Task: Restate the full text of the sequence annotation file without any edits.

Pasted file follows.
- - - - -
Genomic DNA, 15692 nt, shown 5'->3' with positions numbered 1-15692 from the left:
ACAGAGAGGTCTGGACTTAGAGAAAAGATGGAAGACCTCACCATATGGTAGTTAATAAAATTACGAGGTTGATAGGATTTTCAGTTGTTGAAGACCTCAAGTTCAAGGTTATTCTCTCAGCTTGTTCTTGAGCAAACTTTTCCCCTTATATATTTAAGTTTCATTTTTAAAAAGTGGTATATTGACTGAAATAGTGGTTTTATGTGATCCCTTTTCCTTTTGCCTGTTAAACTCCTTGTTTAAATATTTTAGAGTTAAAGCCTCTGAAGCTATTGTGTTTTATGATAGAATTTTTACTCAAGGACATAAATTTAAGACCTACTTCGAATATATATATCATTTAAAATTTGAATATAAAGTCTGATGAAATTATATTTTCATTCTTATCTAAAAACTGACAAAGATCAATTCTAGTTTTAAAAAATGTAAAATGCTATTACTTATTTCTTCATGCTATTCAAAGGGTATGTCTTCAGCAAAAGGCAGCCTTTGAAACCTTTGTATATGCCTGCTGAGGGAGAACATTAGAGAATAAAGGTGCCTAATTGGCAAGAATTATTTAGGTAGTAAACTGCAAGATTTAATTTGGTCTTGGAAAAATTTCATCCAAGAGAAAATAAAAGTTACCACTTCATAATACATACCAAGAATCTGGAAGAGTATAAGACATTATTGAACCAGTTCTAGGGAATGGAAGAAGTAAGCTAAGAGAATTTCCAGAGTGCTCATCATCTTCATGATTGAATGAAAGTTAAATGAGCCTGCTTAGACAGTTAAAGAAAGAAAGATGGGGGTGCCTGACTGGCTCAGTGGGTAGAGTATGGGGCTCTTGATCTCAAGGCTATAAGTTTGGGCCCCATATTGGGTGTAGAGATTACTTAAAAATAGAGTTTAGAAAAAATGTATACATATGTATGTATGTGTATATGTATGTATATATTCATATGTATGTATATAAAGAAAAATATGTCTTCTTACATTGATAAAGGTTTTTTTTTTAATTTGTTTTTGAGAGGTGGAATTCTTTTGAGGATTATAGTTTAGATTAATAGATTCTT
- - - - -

Genomic DNA, 15692 nt, shown 5'->3' with positions numbered 1-15692 from the left:
ACAGAGAGGTCTGGACTTAGAGAAAAGATGGAAGACCTCACCATATGGTAGTTAATAAAATTACGAGGTTGATAGGATTTTCAGTTGTTGAAGACCTCAAGTTCAAGGTTATTCTCTCAGCTTGTTCTTGAGCAAACTTTTCCCCTTATATATTTAAGTTTCATTTTTAAAAAGTGGTATATTGACTGAAATAGTGGTTTTATGTGATCCCTTTTCCTTTTGCCTGTTAAACTCCTTGTTTAAATATTTTAGAGTTAAAGCCTCTGAAGCTATTGTGTTTTATGATAGAATTTTTACTCAAGGACATAAATTTAAGACCTACTTCGAATATATATATCATTTAAAATTTGAATATAAAGTCTGATGAAATTATATTTTCATTCTTATCTAAAAACTGACAAAGATCAATTCTAGTTTTAAAAAATGTAAAATGCTATTACTTATTTCTTCATGCTATTCAAAGGGTATGTCTTCAGCAAAAGGCAGCCTTTGAAACCTTTGTATATGCCTGCTGAGGGAGAACATTAGAGAATAAAGGTGCCTAATTGGCAAGAATTATTTAGGTAGTAAACTGCAAGATTTAATTTGGTCTTGGAAAAATTTCATCCAAGAGAAAATAAAAGTTACCACTTCATAATACATACCAAGAATCTGGAAGAGTATAAGACATTATTGAACCAGTTCTAGGGAATGGAAGAAGTAAGCTAAGAGAATTTCCAGAGTGCTCATCATCTTCATGATTGAATGAAAGTTAAATGAGCCTGCTTAGACAGTTAAAGAAAGAAAGATGGGGGTGCCTGACTGGCTCAGTGGGTAGAGTATGGGGCTCTTGATCTCAAGGCTATAAGTTTGGGCCCCATATTGGGTGTAGAGATTACTTAAAAATAGAGTTTAGAAAAAATGTATACATATGTATGTATGTGTATATGTATGTATATATTCATATGTATGTATATAAAGAAAAATATGTCTTCTTACATTGATAAAGGTTTTTTTTTTAATTTGTTTTTGAGAGGTGGAATTCTTTTGAGGATTATAGTTTAGATTAATAGATTCTT